Earlier this month I traveled to Miami to receive the David Fairchild Medal for plant exploration. On the long trip, I had time to think about the legacy of David Fairchild and other plant explorers.
Plant explorers have been responsible for the internationalization of many of the plants that we use for food, flowers, medicines and other natural products. Just think what life would be like if, in the year 1492, international law had made it impossible to take plants from one place to another without first agreeing with local authorities to pay royalties in perpetuity for plants taken out of their lands. Perhaps eighty percent of all the food that city people eat, and most of the plants that farmers and gardeners grow, would be deleted, for such is our dependence worldwide on the sharing of plant genetic resources. Almost nobody is free from such dependence. There would be total legal gridlock over who to pay, how much, and to whom.
Before the UN Convention on Biodiversity, genetic resources were considered the common resource of humankind. This principle was rejected at the Convention, and biodiversity became the property of nations. In Malaysia, the nation is a federation of component states, so the individual states have laid claim to ‘their biodiversity’. Within the state of Sarawak, the tribal communities of the interior now have the idea that they own the germplasm on their tribal lands. Within the tribal communities, adjacent villages are now concerned about which plants in the forest belong to which community.
All this began with US Court decisions allowing the patenting (in effect, grants of ownership) of biological materials. Since then, we have been sliding down a slippery slope. In the US, they say patents are necessary to promote investment in research and development. In the developing countries, they think money will be made in royalties or rents from the sale of rights to access their biodiversity.
Before boarding my flight to the US I bought a copy of Newsweek. In it was an article on how the development of new medicines has been stymied by the dense thicket of patents in the way. The big pharmaceutical companies have found it impossible to negotiate though such thickets. Goodbye to major advances in drug discovery!
This reminded me of a conference in Kuching that I attended recently, at which a representative of Bioversity (the international organization that promotes the conservation of agricultural biodiversity), said that international plant breeding work has come almost to a standstill. Plant breeding requires the use of breeding stocks of diverse origins, and nobody wants the hassle of negotiating with multiple claimants for the right to use breeding materials. The Green Revolution of the 1950s to 1980s, based on high-yielding cereals and other food crops bred from germplasm made freely available to plant breeders, has kept the world free of famine since World War II. This era of plant-breeding in the service of humanity has ended. Nobody in their right minds would want to get entangled in a legal gridlock. There will not be another green revolution!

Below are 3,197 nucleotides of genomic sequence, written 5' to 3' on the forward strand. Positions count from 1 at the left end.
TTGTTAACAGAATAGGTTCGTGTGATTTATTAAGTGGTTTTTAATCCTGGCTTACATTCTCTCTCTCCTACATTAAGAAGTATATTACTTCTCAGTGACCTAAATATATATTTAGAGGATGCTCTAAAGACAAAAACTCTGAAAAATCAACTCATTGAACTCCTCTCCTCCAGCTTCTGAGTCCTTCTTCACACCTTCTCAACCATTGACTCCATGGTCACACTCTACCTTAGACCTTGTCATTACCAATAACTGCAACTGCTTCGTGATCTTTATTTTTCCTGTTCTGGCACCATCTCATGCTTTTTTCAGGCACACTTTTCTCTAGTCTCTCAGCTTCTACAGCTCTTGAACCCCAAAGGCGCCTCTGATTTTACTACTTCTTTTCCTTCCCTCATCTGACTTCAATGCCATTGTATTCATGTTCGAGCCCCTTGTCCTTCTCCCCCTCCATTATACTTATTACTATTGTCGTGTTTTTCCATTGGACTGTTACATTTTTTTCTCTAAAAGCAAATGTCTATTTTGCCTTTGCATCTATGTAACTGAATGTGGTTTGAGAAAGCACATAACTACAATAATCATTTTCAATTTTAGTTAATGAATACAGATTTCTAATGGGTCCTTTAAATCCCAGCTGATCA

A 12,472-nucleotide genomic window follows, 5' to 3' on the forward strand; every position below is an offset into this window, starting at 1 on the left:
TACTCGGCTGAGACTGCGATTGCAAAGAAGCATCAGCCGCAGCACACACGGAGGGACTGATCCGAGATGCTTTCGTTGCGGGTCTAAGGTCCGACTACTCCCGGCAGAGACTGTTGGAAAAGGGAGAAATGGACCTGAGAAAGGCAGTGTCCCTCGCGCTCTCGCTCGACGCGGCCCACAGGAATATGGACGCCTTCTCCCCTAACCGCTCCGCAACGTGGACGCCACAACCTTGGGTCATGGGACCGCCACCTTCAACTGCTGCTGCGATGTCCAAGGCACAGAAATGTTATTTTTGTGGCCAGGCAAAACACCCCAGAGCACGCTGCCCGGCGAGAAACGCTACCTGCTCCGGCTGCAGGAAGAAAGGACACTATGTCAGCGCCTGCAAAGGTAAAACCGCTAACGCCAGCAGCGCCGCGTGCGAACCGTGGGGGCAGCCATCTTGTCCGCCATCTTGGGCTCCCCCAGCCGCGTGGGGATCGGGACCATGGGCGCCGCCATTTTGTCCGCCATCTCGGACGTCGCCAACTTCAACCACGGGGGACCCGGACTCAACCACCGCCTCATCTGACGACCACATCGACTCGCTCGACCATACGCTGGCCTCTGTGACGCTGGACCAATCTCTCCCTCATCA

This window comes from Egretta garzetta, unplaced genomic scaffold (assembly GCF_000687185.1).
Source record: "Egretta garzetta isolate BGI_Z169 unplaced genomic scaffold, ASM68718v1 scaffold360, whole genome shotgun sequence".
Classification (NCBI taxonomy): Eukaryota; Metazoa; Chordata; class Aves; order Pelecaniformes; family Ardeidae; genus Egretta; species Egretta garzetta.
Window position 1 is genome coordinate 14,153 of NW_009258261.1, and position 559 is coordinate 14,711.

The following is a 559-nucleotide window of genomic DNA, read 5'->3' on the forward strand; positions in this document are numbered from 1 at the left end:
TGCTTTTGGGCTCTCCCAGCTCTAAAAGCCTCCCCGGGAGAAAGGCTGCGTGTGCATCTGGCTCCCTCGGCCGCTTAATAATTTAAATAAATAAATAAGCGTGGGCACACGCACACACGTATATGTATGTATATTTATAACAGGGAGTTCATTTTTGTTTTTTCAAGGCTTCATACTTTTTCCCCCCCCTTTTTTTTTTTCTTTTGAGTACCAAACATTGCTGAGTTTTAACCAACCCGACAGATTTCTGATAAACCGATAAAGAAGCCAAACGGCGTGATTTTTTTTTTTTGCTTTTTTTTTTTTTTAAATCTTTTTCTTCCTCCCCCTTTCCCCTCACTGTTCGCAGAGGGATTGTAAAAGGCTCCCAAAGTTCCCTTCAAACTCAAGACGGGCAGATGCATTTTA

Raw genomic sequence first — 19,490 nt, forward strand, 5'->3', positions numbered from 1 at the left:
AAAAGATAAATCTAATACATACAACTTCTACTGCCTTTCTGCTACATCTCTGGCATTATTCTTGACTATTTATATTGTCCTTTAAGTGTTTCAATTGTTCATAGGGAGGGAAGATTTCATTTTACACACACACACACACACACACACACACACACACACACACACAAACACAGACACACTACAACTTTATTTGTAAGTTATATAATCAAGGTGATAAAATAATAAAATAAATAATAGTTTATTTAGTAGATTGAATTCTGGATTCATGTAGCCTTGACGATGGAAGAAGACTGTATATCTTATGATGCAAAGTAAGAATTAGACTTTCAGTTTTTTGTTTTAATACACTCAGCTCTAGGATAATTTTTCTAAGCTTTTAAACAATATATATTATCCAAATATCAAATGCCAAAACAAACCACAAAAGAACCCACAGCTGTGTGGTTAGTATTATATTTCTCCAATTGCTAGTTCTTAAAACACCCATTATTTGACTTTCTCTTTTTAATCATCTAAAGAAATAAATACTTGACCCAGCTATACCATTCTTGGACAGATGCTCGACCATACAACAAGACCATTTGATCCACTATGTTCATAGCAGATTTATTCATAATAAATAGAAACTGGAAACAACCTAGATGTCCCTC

I was carrying with me a scientific presentation to deliver in conjunction with the Award. In that presentation, I had to cite from the work many other scientists—very few scientific papers can be written without reference to previous works. If it had been obligatory to obtain permission from each of the scientists I had to cite, I would never have written my paper. But science is based on the principle that knowledge is the universal property of all humankind as soon as it is published. Those who do not share, do not publish, do not get cited, and do not get recognized. If all scientists withdraw from sharing of knowledge, it would be goodbye to science!
But universities and research institutions have been diverting money from research into patent application, counting their patents as a measure of research productivity. Patent offices, swamped by patent applications, are approving patents with lower and lower standards of examination. They have decided leave it to the patent holders to sort themselves out in court. Eventually, nobody will be able to afford the legal costs, not even the commercial organizations that lobbied for patent protection in the first place.